XIAMEN (China): In the picturesque coastal city of Xiamen, better known for its noodles, entrepreneurial drive and touristy beaches, terror is not what you think about, but when the leaders of BRICS countries meet for their 9th annual summit here on September 4, enhancing counter-terror cooperation will be on top of the agenda.
By and large, there is a robust BRICS consensus on collectively dealing with the scourge of terrorism, but Pakistan-origin terrorism continues to be a source of dissonance between India and China. At the last BRICS summit in Goa, Prime Minister Narendra Modi had launched a blistering attack on Pakistan and sought BRICS support in isolating Islamabad for its dubious role in using terror as an instrument of state policy. But he didn’t succeed in getting a reference to Pakistan included in the Goa joint statement, largely due to Beijing’s fierce objections. This time round, China has gone a step further by pre-setting the agenda by making it clear that Pakistan’s role in fostering and sheltering terrorism is not “an appropriate subject appropriate topic to be discussed at BRICS summit.”
“We also noticed that India, when it comes to Pakistan’s counter-terrorism, has some concerns. I don’t think this is an appropriate topic to be discussed at BRICS summit,” Hua Chunying, Chinese foreign ministry spokesperson, said in Beijing on August 30.
“The world is paying great attention to the BRICS summit. I hope relevant parties can work with China to ensure the success of the summit and make due contributions,” Hua said.
Beijing’s remarks came days after US President Donald Trump unveiled his Afghanistan policy, which envisages a bigger role for India in Afghanistan and asks Pakistan to cease support to terrorists and safe havens. China was the only country which promptly rallied to Pakistan’s defence and underscored Pakistan’s role in counter-terror cooperation.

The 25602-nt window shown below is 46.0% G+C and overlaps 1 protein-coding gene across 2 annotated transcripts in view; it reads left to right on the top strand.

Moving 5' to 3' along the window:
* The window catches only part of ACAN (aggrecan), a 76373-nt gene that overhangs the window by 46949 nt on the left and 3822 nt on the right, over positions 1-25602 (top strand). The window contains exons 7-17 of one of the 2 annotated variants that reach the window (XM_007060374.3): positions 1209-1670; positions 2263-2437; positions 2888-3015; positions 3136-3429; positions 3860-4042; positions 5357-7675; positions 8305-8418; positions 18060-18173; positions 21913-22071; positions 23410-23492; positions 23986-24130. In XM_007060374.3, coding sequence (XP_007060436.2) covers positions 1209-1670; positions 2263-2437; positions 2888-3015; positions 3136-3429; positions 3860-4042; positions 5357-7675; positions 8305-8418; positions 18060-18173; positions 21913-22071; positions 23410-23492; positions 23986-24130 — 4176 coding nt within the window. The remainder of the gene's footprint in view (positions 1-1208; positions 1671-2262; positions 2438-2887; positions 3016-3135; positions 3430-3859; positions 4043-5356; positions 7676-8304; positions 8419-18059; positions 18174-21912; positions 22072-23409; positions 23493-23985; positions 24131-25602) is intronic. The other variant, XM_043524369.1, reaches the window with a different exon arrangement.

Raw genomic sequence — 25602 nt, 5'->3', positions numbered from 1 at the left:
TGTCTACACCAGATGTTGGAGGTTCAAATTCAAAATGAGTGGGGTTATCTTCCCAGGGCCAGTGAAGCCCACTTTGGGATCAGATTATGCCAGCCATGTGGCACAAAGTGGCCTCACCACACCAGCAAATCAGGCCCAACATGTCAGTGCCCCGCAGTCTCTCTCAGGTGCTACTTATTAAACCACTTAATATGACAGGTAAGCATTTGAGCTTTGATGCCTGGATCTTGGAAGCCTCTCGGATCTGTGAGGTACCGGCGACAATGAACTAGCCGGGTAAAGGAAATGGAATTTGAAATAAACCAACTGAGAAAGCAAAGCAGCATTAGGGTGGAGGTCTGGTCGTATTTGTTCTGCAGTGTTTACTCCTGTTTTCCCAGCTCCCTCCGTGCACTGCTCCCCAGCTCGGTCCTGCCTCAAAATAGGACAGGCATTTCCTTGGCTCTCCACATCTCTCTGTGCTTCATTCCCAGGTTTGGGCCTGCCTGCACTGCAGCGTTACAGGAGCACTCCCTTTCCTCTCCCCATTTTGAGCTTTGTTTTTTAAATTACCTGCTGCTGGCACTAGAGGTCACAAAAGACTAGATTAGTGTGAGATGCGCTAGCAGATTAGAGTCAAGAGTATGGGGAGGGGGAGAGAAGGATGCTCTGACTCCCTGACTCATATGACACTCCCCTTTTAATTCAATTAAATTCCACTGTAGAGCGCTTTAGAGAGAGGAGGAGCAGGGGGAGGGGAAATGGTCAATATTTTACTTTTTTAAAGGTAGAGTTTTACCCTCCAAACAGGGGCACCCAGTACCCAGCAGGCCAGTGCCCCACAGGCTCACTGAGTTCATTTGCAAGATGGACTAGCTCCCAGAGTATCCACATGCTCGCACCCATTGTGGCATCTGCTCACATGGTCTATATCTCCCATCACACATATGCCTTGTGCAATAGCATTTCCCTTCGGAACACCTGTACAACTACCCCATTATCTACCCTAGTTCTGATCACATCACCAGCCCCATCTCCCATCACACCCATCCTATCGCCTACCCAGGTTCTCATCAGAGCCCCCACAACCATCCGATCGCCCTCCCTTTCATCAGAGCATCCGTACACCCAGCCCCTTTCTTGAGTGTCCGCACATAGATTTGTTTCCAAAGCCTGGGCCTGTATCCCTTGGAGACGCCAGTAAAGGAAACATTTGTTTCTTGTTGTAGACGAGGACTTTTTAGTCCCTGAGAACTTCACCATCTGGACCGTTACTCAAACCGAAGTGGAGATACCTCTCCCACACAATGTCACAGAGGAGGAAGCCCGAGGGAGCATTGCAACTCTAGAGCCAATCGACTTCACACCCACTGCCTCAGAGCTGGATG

Buoyed by Trump’s frontal expose of Pakistan’s role in fomenting terrorism in Afghanistan, Prime Minister Narendra Modi is expected to highlight India’s concerns on Pakistan’s role in cross-border terrorism, at the Xiamen summit. But given the all-weather friendship between China and Pakistan, Beijing is unlikely to allow any reference to Pakistan-based terrorism except in general terms about safe havens for terror.
In his speech at the BRICS Business Forum, which opened in Xiamen on September 3, Chinese President Xi Jinping called for a holistic approach to fighting terrorism. “I am convinced that as long as we take a holistic approach to fighting terrorism in all its forms, and address both its symptoms and root causes, terrorists will have no place to hide,” he said.
Besides terrorism, the Xiamen summit is going to focus on enhanced BRICS cooperation in spurring global economic growth and the grouping’s role as a shield against regressive protectionist forces gaining ground in large swathes of the developed world. The summit is also likely to flesh out the contours of an independent BRICS credit rating agency for emerging economies, which could provide an alternative to the rating business dominated by Western agencies.
- Manish Chand is Founder-CEO and Editor-in-Chief of India Writes Network (www.indiawrites.org) and India and World, a pioneering magazine focused on international affairs. He is CEO/Director of TGII Media Private Limited, an India-based media, publishing, research and consultancy company.
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